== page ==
According to the U.S. Energy Information Administration (EIA), in 2019, a total of 40.87 million metric tons of carbon dioxide (CO2) were emitted by the production processes of conventional power plants in California. The state government has established a series of policies and regulations aimed at reducing these emissions. One of the most important is the Renewables Portfolio Standard (RPS) Program, which through Senate Bill 1078 in 2002 mandated an initial requirement that 20% of electricity retail sales be generated by renewable resources by 2017. In 2018, Senate Bill 100 was signed into law, increasing the RPS to 60% by 2030 and requiring that all the electricity in the state come from carbon-free resources by 2045.
In line with those policies, power generation from renewable sources has increased in the state of California. In 2019, solar parks and wind farms generated more than 22% of the electricity consumed in California. Nevertheless, the curtailment of solar-powered electricity generation has increased in the California Independent System Operator (CAISO) region. In 2020, CAISO curtailed 1.5 million megawatt-hours (MWh) of utility-scale solar or 5% of its utility-scale solar production. To reduce the curtailment of renewable energy generation, additional energy storage systems need to be installed, which will allow CAISO to regulate and maximize the efficient use of electricity from these intermittent renewable energy sources.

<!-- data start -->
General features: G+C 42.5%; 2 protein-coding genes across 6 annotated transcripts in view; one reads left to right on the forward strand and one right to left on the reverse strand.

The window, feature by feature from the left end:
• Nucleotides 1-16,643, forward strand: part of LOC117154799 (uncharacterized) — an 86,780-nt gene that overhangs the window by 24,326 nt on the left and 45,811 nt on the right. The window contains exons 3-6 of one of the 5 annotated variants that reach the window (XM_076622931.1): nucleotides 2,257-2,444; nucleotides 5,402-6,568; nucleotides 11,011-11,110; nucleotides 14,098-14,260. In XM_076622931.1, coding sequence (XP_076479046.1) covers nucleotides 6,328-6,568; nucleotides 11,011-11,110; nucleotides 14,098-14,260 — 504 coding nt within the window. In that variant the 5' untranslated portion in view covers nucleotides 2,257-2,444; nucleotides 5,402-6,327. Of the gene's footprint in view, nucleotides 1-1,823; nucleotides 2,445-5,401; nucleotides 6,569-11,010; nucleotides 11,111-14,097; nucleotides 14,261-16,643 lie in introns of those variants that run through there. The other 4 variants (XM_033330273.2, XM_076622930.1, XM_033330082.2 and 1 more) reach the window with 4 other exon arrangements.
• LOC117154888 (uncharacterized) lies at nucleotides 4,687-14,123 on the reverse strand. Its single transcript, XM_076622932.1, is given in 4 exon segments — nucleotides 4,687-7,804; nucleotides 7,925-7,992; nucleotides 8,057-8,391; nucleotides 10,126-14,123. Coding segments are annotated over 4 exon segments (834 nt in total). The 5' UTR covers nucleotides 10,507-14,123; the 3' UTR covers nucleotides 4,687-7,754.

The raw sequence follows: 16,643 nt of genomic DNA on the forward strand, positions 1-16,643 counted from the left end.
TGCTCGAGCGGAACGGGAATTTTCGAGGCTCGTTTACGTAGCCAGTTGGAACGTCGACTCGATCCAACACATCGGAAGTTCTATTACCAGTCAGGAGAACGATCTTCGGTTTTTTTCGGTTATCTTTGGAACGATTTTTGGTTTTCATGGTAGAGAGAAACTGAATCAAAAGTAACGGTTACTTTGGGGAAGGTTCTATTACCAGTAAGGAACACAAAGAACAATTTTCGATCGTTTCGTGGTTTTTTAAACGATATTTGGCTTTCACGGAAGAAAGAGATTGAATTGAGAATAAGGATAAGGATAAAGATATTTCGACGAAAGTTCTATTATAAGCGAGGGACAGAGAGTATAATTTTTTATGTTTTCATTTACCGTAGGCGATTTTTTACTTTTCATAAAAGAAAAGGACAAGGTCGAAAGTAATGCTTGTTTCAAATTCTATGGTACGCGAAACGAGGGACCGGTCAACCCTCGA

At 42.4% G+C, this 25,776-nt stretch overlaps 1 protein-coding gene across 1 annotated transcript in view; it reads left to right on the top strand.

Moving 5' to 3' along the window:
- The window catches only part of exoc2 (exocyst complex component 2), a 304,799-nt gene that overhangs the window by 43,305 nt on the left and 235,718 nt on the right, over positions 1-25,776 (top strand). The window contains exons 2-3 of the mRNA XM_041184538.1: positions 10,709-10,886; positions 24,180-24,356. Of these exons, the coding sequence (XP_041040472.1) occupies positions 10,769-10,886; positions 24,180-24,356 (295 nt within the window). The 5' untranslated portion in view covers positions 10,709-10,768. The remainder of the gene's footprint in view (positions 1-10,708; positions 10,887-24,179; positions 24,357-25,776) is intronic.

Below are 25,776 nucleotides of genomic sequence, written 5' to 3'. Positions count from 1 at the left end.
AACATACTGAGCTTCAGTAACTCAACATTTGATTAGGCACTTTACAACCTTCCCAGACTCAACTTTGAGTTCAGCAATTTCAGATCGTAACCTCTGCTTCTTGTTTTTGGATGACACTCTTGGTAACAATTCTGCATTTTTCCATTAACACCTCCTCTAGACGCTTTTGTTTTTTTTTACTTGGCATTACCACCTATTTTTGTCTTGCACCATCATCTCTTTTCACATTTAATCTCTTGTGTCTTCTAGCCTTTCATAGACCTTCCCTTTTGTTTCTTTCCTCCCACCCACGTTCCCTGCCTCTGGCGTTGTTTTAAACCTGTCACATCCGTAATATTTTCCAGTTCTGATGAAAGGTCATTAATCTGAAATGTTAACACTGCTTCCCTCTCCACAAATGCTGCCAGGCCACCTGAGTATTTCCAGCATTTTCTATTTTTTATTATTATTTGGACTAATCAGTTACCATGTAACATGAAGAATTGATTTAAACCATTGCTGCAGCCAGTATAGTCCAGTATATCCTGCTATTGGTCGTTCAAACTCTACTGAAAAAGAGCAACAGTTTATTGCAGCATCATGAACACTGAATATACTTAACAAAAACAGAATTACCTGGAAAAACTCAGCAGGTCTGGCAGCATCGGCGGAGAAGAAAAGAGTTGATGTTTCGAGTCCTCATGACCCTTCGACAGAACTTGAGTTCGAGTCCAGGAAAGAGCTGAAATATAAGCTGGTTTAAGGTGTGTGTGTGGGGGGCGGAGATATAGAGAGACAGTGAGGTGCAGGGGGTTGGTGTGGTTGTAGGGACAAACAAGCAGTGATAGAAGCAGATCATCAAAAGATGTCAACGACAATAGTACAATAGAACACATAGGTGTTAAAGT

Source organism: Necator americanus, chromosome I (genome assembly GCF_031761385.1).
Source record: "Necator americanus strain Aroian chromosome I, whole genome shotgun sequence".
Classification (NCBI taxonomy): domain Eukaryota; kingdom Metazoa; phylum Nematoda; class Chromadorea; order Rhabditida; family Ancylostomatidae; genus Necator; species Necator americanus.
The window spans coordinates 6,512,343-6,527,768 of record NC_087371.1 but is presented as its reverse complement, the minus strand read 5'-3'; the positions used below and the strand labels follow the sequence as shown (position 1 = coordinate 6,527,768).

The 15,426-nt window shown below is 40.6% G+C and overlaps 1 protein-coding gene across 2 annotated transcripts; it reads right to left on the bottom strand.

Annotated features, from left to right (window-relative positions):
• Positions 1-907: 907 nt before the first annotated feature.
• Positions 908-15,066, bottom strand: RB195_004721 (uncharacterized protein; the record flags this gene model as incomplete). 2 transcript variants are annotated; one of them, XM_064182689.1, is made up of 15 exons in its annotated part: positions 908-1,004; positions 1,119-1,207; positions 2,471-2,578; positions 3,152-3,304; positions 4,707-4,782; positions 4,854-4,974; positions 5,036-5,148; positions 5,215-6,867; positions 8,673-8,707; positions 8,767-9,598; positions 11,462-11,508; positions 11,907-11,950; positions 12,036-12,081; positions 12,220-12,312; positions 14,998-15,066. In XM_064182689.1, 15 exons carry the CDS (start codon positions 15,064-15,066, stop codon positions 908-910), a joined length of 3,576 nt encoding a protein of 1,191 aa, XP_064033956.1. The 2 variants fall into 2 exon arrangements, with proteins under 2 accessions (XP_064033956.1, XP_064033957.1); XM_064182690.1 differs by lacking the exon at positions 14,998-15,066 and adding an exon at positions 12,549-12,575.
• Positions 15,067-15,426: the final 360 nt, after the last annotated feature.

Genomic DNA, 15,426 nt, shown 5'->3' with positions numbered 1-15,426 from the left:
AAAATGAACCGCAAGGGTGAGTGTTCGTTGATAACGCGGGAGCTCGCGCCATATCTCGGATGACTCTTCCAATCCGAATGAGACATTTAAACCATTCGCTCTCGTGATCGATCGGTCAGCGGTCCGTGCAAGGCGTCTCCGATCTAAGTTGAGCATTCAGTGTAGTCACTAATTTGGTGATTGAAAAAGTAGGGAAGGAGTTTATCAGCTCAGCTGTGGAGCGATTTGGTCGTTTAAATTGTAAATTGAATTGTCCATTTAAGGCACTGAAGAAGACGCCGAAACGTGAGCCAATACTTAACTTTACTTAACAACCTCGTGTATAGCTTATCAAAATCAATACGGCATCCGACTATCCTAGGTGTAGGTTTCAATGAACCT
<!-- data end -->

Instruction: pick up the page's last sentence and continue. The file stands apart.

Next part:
The project consists of the design, construction, and operation of a portfolio of 55 energy storage facilities with a combined capacity of 165 megawatts in alternating current (MWAC). Each system will have 3 MWAC of power capacity. Electricity from the grid will be stored and delivered through specific transmission (Gen-Tie) lines to be built by San Diego Gas & Electric (SDG&E).
The portfolio will be constructed on nine project sites in San Diego County, CA. Each 3-MWAC system will be comprised of three energy storage containers, three inverters, one transformer, one switch box and one transmission line. More than one system may be housed in the same facility, but each one will be self-contained and operate independently from the other system(s). The number of systems and the expected energy storage capacity to be developed at each site is:
The project is expected to benefit San Diego County by improving grid reliability, increasing energy efficiency and maximizing renewable energy use, while reducing the use of ramp-up/ramp-down fossil-fuel power generating plants. The 165-MWAC energy storage portfolio will be capable of storing up to 330 MWh of electricity, the equivalent of serving 120,000 customers for two hours. Annually, the project is expected to store and deliver over 100,000 MWh of energy, which will displace the emission of an estimated 35,480 metric tons/year of CO2. The project will also help integrate electricity generated by intermittent renewable energy sources, such as solar and wind, thereby allowing the CAISO region to continue increasing the penetration of renewables in its system and eventually reach its goal of a carbon-free electric grid by 2045. It will also support a more reliable power grid, by minimizing power disruptions and reducing energy losses resulting from mismatches in supply and demand.
|Total Project Cost||Reserved|
US 70.00M - NADBank Loan